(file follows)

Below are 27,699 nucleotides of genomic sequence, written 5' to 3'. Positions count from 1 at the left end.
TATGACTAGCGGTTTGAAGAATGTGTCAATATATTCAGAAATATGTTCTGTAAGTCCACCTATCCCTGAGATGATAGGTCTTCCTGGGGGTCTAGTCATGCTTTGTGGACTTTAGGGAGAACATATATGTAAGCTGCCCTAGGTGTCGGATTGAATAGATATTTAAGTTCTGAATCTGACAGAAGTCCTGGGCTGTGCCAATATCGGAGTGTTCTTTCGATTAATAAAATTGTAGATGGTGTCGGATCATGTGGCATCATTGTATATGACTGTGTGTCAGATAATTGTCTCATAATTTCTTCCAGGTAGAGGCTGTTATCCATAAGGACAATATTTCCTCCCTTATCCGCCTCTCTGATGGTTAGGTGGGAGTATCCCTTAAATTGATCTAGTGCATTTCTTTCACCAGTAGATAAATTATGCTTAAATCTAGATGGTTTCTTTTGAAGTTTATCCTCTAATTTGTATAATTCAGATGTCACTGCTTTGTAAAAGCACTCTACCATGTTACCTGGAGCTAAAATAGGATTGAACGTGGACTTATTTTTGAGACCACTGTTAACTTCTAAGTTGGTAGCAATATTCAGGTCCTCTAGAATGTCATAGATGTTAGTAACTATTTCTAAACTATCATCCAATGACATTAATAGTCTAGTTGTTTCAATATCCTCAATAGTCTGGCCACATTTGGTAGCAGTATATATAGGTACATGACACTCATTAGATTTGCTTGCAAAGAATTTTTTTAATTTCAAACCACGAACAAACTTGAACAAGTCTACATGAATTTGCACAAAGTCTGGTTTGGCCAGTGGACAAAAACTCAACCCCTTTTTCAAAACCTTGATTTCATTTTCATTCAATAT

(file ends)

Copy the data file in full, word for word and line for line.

Below are 27,699 nucleotides of genomic sequence, written 5' to 3'. Positions count from 1 at the left end.
TATGACTAGCGGTTTGAAGAATGTGTCAATATATTCAGAAATATGTTCTGTAAGTCCACCTATCCCTGAGATGATAGGTCTTCCTGGGGGTCTAGTCATGCTTTGTGGACTTTAGGGAGAACATATATGTAAGCTGCCCTAGGTGTCGGATTGAATAGATATTTAAGTTCTGAATCTGACAGAAGTCCTGGGCTGTGCCAATATCGGAGTGTTCTTTCGATTAATAAAATTGTAGATGGTGTCGGATCATGTGGCATCATTGTATATGACTGTGTGTCAGATAATTGTCTCATAATTTCTTCCAGGTAGAGGCTGTTATCCATAAGGACAATATTTCCTCCCTTATCCGCCTCTCTGATGGTTAGGTGGGAGTATCCCTTAAATTGATCTAGTGCATTTCTTTCACCAGTAGATAAATTATGCTTAAATCTAGATGGTTTCTTTTGAAGTTTATCCTCTAATTTGTATAATTCAGATGTCACTGCTTTGTAAAAGCACTCTACCATGTTACCTGGAGCTAAAATAGGATTGAACGTGGACTTATTTTTGAGACCACTGTTAACTTCTAAGTTGGTAGCAATATTCAGGTCCTCTAGAATGTCATAGATGTTAGTAACTATTTCTAAACTATCATCCAATGACATTAATAGTCTAGTTGTTTCAATATCCTCAATAGTCTGGCCACATTTGGTAGCAGTATATATAGGTACATGACACTCATTAGATTTGCTTGCAAAGAATTTTTTTAATTTCAAACCACGAACAAACTTGAACAAGTCTACATGAATTTGCACAAAGTCTGGTTTGGCCAGTGGACAAAAACTCAACCCCTTTTTCAAAACCTTGATTTCATTTTCATTCAATAT